Landing pages are an extremely critical component of lead generation in inbound marketing. Are your landing pages optimized to their best visitor-to-lead conversion potential? If there's any question in your mind about whether your landing pages are up to snuff, take a look at following cheat sheet. Does the anatomy of your landing pages include all of the following crucial elements? If not, it might be time to conduct a few landing page makeovers...
The Anatomy of an Effective Landing Page
1. Headline: As the first thing your visitors will likely see when they 'land' on your landing page, having a clear and concise headline is critical. Use your headline to sum up your offer as clearly as possible. If it's an ebook, say it's an ebook. If it's a webinar, say it's a webinar. What kind of ebook or webinar is it? What will visitors who convert on your page receive?
2. Hidden Top/Side Navigation: Reduce friction as well as your landing page's bounce rate and increase the chances your visitors will stay on your page by hiding any top and side navigation bars from your page. The last thing you want is for something else to catch their eye and distract them from completing the form.
3. Context: Below your main headline, consider using a sub-header to provide a little bit of information about the benefits and value. If your visitor decided not to read further, would it be enough to entice them to complete the form anyway? Next, add some context to your offer. Why should this offer be valuable to your visitor? In our example above, visitors discover that landing pages are effective for 94% of B2B and B2C companies. This should help them to understand why they are important and why they should learn how to build effective landing pages, setting them up nicely for the ebook offer.
4. Value: In many cases, your sub-header and context won't be quite enough to motivate your visitor he or she should download/register/sign up for your offer. Use the rest of the text on your landing page to explain the value of your offer clearly and simply. Use bullet points to demonstrate clear takeaways and break up large blocks of text, and keep it brief and to-the-point. What will the person get out of your offer? Will they learn how to do something? Become more knowledgeable about a specific topic? How will the information be presented to them? In our example, visitors will receive a "26-page guide." No question about it!
5. Image: It's always wise to include a relevant image on your landing page. Try to match that image with the offer. For example, if you're offering an ebook or a webinar, show a cover of the ebook or a screenshot of the webinar's presentation cover slide. This will give your landing page visitors a tangible idea of what they'll receive: "If I complete this form, I'll get a 26-page guide that looks like that." Images can also make a landing page much more visually appealing.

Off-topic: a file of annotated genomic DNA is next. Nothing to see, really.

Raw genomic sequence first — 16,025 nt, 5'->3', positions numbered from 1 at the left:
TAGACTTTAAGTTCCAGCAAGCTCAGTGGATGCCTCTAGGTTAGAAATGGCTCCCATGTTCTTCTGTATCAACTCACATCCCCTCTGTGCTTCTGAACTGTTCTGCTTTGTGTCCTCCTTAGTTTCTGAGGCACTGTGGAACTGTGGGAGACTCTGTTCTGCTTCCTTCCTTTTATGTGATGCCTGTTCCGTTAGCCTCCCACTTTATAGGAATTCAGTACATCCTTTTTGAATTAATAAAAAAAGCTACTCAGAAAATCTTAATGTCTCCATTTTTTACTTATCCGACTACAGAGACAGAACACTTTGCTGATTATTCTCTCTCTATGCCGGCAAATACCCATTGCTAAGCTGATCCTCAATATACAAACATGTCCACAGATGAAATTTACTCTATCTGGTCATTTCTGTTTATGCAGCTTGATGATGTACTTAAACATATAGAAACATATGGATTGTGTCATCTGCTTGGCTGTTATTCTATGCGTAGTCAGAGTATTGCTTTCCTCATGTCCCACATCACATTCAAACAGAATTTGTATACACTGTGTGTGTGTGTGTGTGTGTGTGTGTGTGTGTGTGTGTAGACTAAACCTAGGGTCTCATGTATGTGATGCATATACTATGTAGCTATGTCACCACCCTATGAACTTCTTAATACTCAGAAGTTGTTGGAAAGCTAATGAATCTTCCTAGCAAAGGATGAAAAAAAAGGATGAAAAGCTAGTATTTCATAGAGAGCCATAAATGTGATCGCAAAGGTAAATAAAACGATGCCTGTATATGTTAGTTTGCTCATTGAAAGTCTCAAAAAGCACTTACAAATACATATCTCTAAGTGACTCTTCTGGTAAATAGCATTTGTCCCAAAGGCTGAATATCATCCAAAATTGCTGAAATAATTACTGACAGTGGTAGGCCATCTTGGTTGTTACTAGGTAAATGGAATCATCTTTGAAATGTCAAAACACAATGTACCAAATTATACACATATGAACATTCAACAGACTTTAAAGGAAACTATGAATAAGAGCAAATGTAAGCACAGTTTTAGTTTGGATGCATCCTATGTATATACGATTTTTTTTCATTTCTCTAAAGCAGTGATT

6. Lead-Capture Form: This is the element your landing page simply cannot function without. Your lead-capture form is the place where your page visitors will supply information in exchange for your offer. It's also what converts those visitors into precious little sales leads. As a best practice, only ask for information you need from your leads in order to effectively follow up with and/or qualify them. It's ultimately up to you to decide how many or how few form fields to include. Generally, longer forms will result in fewer but more qualified leads, and shorter forms will result in more but less qualified leads. Determine what works best for your business by testing and solving for your specific lead generation goals. Just keep in mind: visitors are very protective of their contact information, so the more form fields you require, the less likely people will convert.
8. 'Submit' Button: At the bottom of your lead-capture form (and as the call-to-action at the top of your form as well), use specific action words so your visitors clearly understand what they have to do to obtain the offer you're presenting. On the button they click to submit their information, avoid using a general word like 'submit.' Eliminate any vagueness, and instead indicate exactly what action your visitors must take. If they're going to receive an ebook, use a word like 'download.' If visitors are signing up to attend a live webinar, use a word like 'register.' Will they be receiving a free product trial? Try using the phrase 'sign up.'
9. Social Sharing Buttons/Links: Enable visitors to easily share your landing page with their connections, too by including social media sharing links or buttons for social networks like Facebook, LinkedIn, and Twitter! Don't miss out on this simple opportunity to extend the reach of your landing page and the content it offers beyond your direct network and reach. More visibility will lead to more landing page traffic and, ultimately, more leads!